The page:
A Good Acoustic Guitar Tuner Takes the Guesswork Out Of Tuning.

An Acoustic Guitar Tuner Makes Tuning A Guitar Easier.

There are several different types of guitar tuners available today. Each type has it's own strengths and weaknesses.

But, despite their differences, each type is helpful. That's because it allows us to "see" sound.

An electronic tuner helps us to refine one sense - hearing - by using another of our 6 senses - sight.

All of us who don't have extremely compromised sight are used to making visual judgements. We make hundreds, maybe thousands, of decisions based on what we see every day.

Most people make far fewer decisions solely based on sound. As a result we can tune our guitar much more accurately "by eye" than we can "by ear" when we're using an electronic guitar tuner.

Of course, this isn't the ideal situation. As players we need to develop our ability to make judgements based on sound. Most of us just haven't had as much practice with that as we have using our eyes.

Why bother to tune at all? There're several reasons.

  • It creates a common ground for players. It's easier to play with others if you're all tuned the same.
  • If you are a solo player it helps the guitars' strings to be at the right tension. This keeps the strings from being too tight and hurting the players' fingers.
  • Acoustic guitars are glued together. Too much string tension can be harmful to the instrument.


Which type of acoustic guitar tuner is best?

Tuners generally fall into two different catagories - LED or analog, which uses a needle.

For the absolute beginner the type with a needle seems to be the easiest. In most cases it's pretty easy to see how close the needle is to the desired mark.

With LED's it can be a little trickier. That being said, if one type (LED vs. analog) seems more natural to use than the other, go for it.

Both analog and LED types are available in two different formats.

One format only registers the notes that are tune the guitar to standard tuning. If you're a beginner, standard tuning (E-A-D-G-B-E) is your best bet. It's simpler.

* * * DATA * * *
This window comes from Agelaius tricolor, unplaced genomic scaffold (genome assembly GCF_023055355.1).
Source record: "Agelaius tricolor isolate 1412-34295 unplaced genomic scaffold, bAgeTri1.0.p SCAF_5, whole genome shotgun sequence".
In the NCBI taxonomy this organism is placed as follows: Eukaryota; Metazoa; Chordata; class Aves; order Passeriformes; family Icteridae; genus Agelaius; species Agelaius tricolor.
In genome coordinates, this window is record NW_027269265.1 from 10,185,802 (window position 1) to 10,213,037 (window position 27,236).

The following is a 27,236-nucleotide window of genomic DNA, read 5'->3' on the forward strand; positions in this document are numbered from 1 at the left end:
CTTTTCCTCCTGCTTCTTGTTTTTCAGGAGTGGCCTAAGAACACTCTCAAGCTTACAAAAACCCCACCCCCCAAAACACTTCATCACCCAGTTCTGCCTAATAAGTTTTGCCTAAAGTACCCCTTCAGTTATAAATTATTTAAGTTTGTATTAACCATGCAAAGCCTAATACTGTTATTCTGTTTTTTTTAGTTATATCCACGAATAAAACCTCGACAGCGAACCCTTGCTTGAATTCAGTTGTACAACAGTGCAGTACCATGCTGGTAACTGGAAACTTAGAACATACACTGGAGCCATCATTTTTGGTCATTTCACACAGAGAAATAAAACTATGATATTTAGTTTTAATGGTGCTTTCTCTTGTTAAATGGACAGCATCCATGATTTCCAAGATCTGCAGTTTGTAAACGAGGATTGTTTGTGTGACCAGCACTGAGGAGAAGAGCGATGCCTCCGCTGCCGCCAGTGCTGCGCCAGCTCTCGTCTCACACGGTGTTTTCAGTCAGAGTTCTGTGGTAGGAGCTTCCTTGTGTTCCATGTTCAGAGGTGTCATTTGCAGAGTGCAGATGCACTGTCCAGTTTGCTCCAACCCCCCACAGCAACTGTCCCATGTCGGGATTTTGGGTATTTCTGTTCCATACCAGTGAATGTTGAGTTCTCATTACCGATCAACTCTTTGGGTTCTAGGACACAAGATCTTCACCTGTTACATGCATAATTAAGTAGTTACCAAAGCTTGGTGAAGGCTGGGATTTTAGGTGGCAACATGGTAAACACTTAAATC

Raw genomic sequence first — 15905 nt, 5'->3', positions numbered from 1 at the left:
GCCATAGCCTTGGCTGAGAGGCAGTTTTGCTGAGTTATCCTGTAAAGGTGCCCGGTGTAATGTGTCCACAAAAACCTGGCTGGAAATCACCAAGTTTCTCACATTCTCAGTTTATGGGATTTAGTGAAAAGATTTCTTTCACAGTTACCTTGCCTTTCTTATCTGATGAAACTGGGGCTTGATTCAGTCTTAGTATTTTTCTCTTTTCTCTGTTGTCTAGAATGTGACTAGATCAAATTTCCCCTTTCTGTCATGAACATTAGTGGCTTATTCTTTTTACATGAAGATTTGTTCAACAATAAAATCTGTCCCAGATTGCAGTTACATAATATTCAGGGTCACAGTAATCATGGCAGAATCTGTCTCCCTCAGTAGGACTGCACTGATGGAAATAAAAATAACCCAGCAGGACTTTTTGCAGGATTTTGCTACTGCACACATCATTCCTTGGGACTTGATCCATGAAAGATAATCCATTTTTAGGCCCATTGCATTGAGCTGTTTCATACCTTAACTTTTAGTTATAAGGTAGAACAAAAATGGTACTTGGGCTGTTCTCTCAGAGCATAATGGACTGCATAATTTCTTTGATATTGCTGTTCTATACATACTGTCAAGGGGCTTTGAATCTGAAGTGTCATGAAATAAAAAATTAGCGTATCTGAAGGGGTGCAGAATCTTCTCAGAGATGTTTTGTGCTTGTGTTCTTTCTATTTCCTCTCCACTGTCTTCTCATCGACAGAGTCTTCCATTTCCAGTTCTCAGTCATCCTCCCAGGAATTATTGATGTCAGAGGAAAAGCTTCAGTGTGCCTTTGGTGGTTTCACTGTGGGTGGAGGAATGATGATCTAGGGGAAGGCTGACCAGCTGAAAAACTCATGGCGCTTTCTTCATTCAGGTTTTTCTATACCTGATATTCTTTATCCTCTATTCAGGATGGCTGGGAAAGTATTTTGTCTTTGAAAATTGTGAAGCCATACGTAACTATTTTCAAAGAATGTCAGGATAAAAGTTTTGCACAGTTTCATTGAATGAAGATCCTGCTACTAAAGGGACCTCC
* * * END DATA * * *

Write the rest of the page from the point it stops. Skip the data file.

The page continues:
The other format is chromatic. It shows all of the notes in the chromatic scale. (A-A#-B-C-C#-D-D#-E-F-F#-G-G#-A)

If you're a player who uses open tunings or tunes down a whole or half step, a chromatic tuner would probably be best.


There are several standard features that you should look for in an acoustic guitar tuner.

  • An easy to read display
  • An internal microphone
  • Cable input
  • A way to re-calibrate the tuner
  • If your tuner uses a needle or has a letter display (A for the 5th string, for example) it helps if the display is backlit.

Some acoustic guitar tuners have the option of using either a 9-volt battery or an adaptor that allows you to use an electrical plug (a wall wart).

There are pluses and minuses to both.

With batteries you have to worry about whether they're good or not and if not, did you remember a spare.

With "wall warts" (chargers) you sometimes get a surge or drop in current that can affect the accuracy of your tuning.

Neither's perfect. It's up to you to decide which is best.

If you'd like to see how to use these tuners, take a look at tuning an acoustic guitar.

You'll see both types of tuners at work, and will learn how to tune without using a tuner.


1) Always tune up to the desired pitch. If you're sharp, tune below the desired pitch and tune back up to it.

2) If you're having a lot of trouble tuning,check the condition of your strings. Dead, old, tired strings won't tune right.

3) Make sure your strings are seated well at the bridge and the tuning machines.

4) Play a chord and see if it sounds in tune. If you know harmonized chord scales play those.

5) Keep a pitch pipe or tuning fork (A440) in your guitar case "just in case".

While an acoustic guitar tuner isn't essential for the fingerstyle guitarist, it can sure make life easier.

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